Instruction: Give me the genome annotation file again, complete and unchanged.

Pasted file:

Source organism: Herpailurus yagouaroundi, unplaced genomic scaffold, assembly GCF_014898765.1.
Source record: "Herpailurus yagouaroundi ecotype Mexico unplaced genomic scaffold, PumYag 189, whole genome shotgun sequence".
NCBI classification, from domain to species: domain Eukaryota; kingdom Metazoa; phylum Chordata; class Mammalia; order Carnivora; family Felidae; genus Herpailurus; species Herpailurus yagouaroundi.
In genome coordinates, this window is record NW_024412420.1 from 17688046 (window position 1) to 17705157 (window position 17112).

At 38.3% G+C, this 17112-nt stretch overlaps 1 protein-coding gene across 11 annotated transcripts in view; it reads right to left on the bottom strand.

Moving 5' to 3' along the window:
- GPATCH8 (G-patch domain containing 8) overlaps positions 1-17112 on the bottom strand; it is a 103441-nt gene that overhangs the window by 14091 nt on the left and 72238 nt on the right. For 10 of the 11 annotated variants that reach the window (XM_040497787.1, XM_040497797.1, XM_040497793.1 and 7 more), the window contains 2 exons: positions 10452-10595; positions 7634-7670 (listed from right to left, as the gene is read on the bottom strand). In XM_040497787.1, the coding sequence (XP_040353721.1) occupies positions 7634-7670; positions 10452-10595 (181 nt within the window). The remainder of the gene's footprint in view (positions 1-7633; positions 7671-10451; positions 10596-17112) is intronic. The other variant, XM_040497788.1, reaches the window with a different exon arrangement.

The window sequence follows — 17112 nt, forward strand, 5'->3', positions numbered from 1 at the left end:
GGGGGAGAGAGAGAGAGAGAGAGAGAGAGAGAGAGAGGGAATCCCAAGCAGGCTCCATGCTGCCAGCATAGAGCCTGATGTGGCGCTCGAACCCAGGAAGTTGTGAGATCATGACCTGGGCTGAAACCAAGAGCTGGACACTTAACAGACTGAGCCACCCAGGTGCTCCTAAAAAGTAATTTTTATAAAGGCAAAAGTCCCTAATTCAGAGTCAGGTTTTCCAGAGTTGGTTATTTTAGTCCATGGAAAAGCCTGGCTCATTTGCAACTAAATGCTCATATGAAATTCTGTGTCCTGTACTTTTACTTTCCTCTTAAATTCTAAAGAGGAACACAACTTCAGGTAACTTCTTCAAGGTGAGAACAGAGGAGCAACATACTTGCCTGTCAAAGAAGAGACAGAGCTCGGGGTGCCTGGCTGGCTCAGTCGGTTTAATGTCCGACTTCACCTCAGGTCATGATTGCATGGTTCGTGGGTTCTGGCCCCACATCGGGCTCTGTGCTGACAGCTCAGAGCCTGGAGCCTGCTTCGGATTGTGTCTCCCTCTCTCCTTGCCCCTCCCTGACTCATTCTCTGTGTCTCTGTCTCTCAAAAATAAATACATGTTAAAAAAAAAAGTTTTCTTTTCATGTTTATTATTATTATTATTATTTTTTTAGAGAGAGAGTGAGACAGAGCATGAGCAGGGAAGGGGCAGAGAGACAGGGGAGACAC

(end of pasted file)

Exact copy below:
Source organism: Herpailurus yagouaroundi, unplaced genomic scaffold, assembly GCF_014898765.1.
Source record: "Herpailurus yagouaroundi ecotype Mexico unplaced genomic scaffold, PumYag 189, whole genome shotgun sequence".
NCBI classification, from domain to species: domain Eukaryota; kingdom Metazoa; phylum Chordata; class Mammalia; order Carnivora; family Felidae; genus Herpailurus; species Herpailurus yagouaroundi.
In genome coordinates, this window is record NW_024412420.1 from 17688046 (window position 1) to 17705157 (window position 17112).

At 38.3% G+C, this 17112-nt stretch overlaps 1 protein-coding gene across 11 annotated transcripts in view; it reads right to left on the bottom strand.

Moving 5' to 3' along the window:
- GPATCH8 (G-patch domain containing 8) overlaps positions 1-17112 on the bottom strand; it is a 103441-nt gene that overhangs the window by 14091 nt on the left and 72238 nt on the right. For 10 of the 11 annotated variants that reach the window (XM_040497787.1, XM_040497797.1, XM_040497793.1 and 7 more), the window contains 2 exons: positions 10452-10595; positions 7634-7670 (listed from right to left, as the gene is read on the bottom strand). In XM_040497787.1, the coding sequence (XP_040353721.1) occupies positions 7634-7670; positions 10452-10595 (181 nt within the window). The remainder of the gene's footprint in view (positions 1-7633; positions 7671-10451; positions 10596-17112) is intronic. The other variant, XM_040497788.1, reaches the window with a different exon arrangement.

The window sequence follows — 17112 nt, forward strand, 5'->3', positions numbered from 1 at the left end:
GGGGGAGAGAGAGAGAGAGAGAGAGAGAGAGAGAGAGGGAATCCCAAGCAGGCTCCATGCTGCCAGCATAGAGCCTGATGTGGCGCTCGAACCCAGGAAGTTGTGAGATCATGACCTGGGCTGAAACCAAGAGCTGGACACTTAACAGACTGAGCCACCCAGGTGCTCCTAAAAAGTAATTTTTATAAAGGCAAAAGTCCCTAATTCAGAGTCAGGTTTTCCAGAGTTGGTTATTTTAGTCCATGGAAAAGCCTGGCTCATTTGCAACTAAATGCTCATATGAAATTCTGTGTCCTGTACTTTTACTTTCCTCTTAAATTCTAAAGAGGAACACAACTTCAGGTAACTTCTTCAAGGTGAGAACAGAGGAGCAACATACTTGCCTGTCAAAGAAGAGACAGAGCTCGGGGTGCCTGGCTGGCTCAGTCGGTTTAATGTCCGACTTCACCTCAGGTCATGATTGCATGGTTCGTGGGTTCTGGCCCCACATCGGGCTCTGTGCTGACAGCTCAGAGCCTGGAGCCTGCTTCGGATTGTGTCTCCCTCTCTCCTTGCCCCTCCCTGACTCATTCTCTGTGTCTCTGTCTCTCAAAAATAAATACATGTTAAAAAAAAAAGTTTTCTTTTCATGTTTATTATTATTATTATTATTTTTTTAGAGAGAGAGTGAGACAGAGCATGAGCAGGGAAGGGGCAGAGAGACAGGGGAGACAC